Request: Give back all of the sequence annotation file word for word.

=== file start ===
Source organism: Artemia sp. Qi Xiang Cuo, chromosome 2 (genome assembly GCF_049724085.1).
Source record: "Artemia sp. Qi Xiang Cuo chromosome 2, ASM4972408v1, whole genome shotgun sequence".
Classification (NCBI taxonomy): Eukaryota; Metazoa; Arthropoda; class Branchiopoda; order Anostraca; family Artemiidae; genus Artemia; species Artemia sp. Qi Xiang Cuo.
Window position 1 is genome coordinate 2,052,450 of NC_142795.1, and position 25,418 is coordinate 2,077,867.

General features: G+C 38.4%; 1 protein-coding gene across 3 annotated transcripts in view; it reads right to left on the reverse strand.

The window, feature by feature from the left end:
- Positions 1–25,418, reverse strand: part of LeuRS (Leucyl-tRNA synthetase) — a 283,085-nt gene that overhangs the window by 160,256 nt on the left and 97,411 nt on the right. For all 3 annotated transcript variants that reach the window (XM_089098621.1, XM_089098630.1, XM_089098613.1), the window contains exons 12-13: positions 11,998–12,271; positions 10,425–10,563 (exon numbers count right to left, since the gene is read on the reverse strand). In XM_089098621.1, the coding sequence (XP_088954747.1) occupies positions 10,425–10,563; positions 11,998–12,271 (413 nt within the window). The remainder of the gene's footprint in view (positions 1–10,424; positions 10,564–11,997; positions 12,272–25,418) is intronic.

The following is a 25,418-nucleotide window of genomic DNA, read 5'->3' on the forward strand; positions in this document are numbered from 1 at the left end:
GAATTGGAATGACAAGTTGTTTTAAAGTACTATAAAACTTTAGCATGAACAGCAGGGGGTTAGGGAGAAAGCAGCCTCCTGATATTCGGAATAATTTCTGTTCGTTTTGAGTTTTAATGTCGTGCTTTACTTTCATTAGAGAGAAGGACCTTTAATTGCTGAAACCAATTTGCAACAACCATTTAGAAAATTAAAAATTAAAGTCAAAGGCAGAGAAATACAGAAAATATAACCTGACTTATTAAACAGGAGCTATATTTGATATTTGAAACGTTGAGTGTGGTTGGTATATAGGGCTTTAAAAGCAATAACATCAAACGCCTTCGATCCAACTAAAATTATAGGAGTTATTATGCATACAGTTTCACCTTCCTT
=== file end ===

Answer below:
Source organism: Artemia sp. Qi Xiang Cuo, chromosome 2 (genome assembly GCF_049724085.1).
Source record: "Artemia sp. Qi Xiang Cuo chromosome 2, ASM4972408v1, whole genome shotgun sequence".
Classification (NCBI taxonomy): Eukaryota; Metazoa; Arthropoda; class Branchiopoda; order Anostraca; family Artemiidae; genus Artemia; species Artemia sp. Qi Xiang Cuo.
Window position 1 is genome coordinate 2,052,450 of NC_142795.1, and position 25,418 is coordinate 2,077,867.

General features: G+C 38.4%; 1 protein-coding gene across 3 annotated transcripts in view; it reads right to left on the reverse strand.

The window, feature by feature from the left end:
- Positions 1–25,418, reverse strand: part of LeuRS (Leucyl-tRNA synthetase) — a 283,085-nt gene that overhangs the window by 160,256 nt on the left and 97,411 nt on the right. For all 3 annotated transcript variants that reach the window (XM_089098621.1, XM_089098630.1, XM_089098613.1), the window contains exons 12-13: positions 11,998–12,271; positions 10,425–10,563 (exon numbers count right to left, since the gene is read on the reverse strand). In XM_089098621.1, the coding sequence (XP_088954747.1) occupies positions 10,425–10,563; positions 11,998–12,271 (413 nt within the window). The remainder of the gene's footprint in view (positions 1–10,424; positions 10,564–11,997; positions 12,272–25,418) is intronic.

The following is a 25,418-nucleotide window of genomic DNA, read 5'->3' on the forward strand; positions in this document are numbered from 1 at the left end:
GAATTGGAATGACAAGTTGTTTTAAAGTACTATAAAACTTTAGCATGAACAGCAGGGGGTTAGGGAGAAAGCAGCCTCCTGATATTCGGAATAATTTCTGTTCGTTTTGAGTTTTAATGTCGTGCTTTACTTTCATTAGAGAGAAGGACCTTTAATTGCTGAAACCAATTTGCAACAACCATTTAGAAAATTAAAAATTAAAGTCAAAGGCAGAGAAATACAGAAAATATAACCTGACTTATTAAACAGGAGCTATATTTGATATTTGAAACGTTGAGTGTGGTTGGTATATAGGGCTTTAAAAGCAATAACATCAAACGCCTTCGATCCAACTAAAATTATAGGAGTTATTATGCATACAGTTTCACCTTCCTT